- Scott Metcalfe
In today’s classical music world, the phrase “chamber music” refers to instrumental ensembles — string quartets, piano trios and other reduced versions of an orchestra. But the first chamber music was written for voice, according to Scott Metcalfe, the founding director of the Boston-based early-music vocal ensemble Blue Heron. This was in Europe during the 15th century, when “singers were by far the most learned and best-trained musicians,” he notes, and the continent’s star composer was Johannes Ockeghem. Metcalfe calls the Flemish master “one of the two greatest composers of all time.” The other? Bach.
Audiences will have a chance to judge that claim for themselves when Blue Heron present a concert of Ockeghem’s works at St. Michael’s College in Colchester on Monday night, and at Rutland’s Grace Congregational Church on Tuesday night. The performance at St. Mike’s, free and open to the public, will help inaugurate a new Humanities Center that history professor George Dameron is launching. Though the center has no designated space yet, Dameron says he envisions it hosting international scholars and interdisciplinary conferences on the model of Dartmouth College’s Leslie Center for the Humanities.
And, Dameron hopes, it will absorb the college’s Humanities Program Concert Series, of which the Blue Heron concert is part. The series has hosted at least one community-student concert a year for the last decade with the organizational help of Shelburne pianist Paul Orgel (who also orchestrates the University of Vermont English Department’s similar Music and Literature Concert Series). Blue Heron was chosen partly to give the students in Dameron’s current class on ancient and medieval civilizations a revealing window into the era.
For many of the students, the concert will be their first live classical experience, Dameron guesses. And, though they’ve studied the songs’ sacred and secular texts in class, the program will be a challenging introduction. Contrary to the general expectation, early music — especially Renaissance polyphony, as it’s called — isn’t simpler than its later developments. “The structure of a modern sonata or symphony is very apparent, but with polyphony it becomes trickier,” notes the Harvard-trained Dameron.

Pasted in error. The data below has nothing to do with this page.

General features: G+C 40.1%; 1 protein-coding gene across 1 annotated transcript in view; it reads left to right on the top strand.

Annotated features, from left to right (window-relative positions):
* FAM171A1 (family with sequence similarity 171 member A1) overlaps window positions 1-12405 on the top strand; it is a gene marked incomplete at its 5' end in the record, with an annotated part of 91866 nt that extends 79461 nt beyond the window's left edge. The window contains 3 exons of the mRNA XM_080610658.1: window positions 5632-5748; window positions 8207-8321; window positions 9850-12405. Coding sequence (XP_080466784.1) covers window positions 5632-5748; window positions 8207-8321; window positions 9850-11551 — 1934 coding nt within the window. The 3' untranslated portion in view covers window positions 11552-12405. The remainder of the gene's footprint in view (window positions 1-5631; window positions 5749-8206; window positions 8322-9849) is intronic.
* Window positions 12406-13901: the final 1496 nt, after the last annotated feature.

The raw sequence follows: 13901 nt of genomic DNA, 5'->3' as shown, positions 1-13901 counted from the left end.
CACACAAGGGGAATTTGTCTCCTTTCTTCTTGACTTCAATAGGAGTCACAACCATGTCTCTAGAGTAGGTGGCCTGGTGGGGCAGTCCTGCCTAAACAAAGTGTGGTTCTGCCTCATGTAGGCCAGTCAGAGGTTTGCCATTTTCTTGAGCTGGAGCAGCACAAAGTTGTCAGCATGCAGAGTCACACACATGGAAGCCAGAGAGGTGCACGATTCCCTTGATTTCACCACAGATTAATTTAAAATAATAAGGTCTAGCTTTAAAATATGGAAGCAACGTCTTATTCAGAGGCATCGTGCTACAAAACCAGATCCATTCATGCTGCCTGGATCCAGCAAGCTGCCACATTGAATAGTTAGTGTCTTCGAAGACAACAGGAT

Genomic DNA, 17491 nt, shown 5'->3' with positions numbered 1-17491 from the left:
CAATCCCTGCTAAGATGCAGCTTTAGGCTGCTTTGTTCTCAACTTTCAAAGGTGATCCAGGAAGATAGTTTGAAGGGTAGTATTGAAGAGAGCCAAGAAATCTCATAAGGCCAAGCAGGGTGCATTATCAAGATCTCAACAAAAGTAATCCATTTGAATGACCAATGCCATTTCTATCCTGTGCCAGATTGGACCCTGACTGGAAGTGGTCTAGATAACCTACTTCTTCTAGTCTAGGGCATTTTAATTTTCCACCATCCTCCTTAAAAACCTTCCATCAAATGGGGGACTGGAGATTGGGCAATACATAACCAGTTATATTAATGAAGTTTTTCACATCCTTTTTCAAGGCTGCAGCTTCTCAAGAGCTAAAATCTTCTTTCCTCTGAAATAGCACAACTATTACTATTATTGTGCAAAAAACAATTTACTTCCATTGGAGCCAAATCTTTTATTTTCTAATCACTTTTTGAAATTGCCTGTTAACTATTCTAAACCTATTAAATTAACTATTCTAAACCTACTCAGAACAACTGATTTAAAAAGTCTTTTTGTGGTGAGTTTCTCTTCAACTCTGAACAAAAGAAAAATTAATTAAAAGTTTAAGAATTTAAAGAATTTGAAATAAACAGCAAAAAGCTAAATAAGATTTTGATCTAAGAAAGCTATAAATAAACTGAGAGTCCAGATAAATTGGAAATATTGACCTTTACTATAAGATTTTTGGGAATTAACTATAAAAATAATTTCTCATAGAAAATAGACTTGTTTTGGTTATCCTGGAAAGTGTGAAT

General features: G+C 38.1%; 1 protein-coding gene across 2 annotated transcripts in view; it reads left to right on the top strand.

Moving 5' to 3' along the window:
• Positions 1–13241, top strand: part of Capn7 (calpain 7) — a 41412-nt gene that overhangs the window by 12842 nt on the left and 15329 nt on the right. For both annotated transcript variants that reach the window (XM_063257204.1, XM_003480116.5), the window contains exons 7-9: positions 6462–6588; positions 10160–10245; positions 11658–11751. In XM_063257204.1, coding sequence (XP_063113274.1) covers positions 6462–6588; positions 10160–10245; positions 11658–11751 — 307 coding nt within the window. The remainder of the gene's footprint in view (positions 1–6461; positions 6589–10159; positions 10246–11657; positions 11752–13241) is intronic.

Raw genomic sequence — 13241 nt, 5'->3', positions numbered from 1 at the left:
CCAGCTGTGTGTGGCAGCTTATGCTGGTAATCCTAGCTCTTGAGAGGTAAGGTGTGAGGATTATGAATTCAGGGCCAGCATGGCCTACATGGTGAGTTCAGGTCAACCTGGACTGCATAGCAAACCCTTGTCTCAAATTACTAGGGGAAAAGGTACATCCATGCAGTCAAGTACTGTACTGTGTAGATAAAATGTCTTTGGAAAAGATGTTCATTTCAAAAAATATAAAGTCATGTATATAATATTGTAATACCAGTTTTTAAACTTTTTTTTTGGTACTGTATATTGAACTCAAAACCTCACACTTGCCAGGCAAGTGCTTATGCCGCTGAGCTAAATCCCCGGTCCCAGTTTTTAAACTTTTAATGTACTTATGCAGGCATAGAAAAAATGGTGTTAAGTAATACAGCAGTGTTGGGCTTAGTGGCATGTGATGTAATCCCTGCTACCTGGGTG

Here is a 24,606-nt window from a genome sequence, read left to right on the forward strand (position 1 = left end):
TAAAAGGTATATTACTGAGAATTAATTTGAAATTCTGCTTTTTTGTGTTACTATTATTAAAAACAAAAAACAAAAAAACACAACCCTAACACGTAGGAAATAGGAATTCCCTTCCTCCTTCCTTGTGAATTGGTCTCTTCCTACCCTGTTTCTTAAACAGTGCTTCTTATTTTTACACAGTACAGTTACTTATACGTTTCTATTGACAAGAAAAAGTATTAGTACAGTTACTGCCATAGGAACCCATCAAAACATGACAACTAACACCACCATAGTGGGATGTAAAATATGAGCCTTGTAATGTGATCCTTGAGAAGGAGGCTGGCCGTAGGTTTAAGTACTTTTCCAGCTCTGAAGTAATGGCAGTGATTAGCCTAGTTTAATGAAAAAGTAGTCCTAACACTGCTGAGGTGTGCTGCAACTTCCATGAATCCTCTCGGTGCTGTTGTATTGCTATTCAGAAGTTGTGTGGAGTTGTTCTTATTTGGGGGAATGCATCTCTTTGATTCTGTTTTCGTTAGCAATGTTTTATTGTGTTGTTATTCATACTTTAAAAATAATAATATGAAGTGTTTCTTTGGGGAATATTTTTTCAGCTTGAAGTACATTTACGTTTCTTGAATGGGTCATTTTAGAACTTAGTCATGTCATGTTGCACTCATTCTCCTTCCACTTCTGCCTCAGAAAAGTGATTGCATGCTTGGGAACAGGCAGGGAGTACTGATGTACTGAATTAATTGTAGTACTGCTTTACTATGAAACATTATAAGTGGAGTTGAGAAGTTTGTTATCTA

Metcalfe elaborates: “The wonderful thing about Renaissance polyphony is that all parts contribute a melody. There are no secondary parts, no hierarchy, as in first and second violin parts. All melodies are speaking to each other, and all are saying something compelling at the same time. The challenge of listening is amazing. It’s different every time you hear it because your brain can’t possibly take it all in at once.”
Among those most likely to be up to the challenge on Monday night are Metcalfe’s own parents, Bill and Elizabeth Metcalfe, aka Burlington’s first family of early music. Elizabeth has long been the region’s harpsichord doyenne; Bill has conducted Burlington’s early-music community chorus, Oriana Singers, since 1981.
Scott Metcalfe, 49, says his own path wasn’t as fated as it might appear. Though trained as a violinist, the Burlington High School graduate studied biology at Brown University. It was only during his post-college performance life that his musical interests started on a “trajectory backwards” to a time “before violin had been invented.”
Blue Heron are the fourth group Metcalfe has had a hand in starting. Early musicians are entrepreneurs by necessity, he jokes, because “classical music is on the fringe of culture, and early music is on the fringe of the fringe.”
In the competitive early-music hub that is Boston, however, Blue Heron are standouts that have won the praise of New Yorker music critic Alex Ross, among others. If anyone can turn Ockeghem into a “household name,” as Metcalfe says the composer deserves, it’s the Burlington native’s chamber-music group.
Blue Heron perform “Divine Songs” on Monday, March 25, at 7:30 p.m. at the McCarthy Arts Center, St. Michael’s College, Colchester. Free. smcvt.edu/events
And on Tuesday, March 26, at 7:30 p.m at Grace Congregational Church, 8 Court Street, in Rutland. Donations. gracechurchvt.org
The print version of this article was headlined "Early-Music Vocalists Blue Heron Land in Vermont for Renaissance- Inspired Concerts."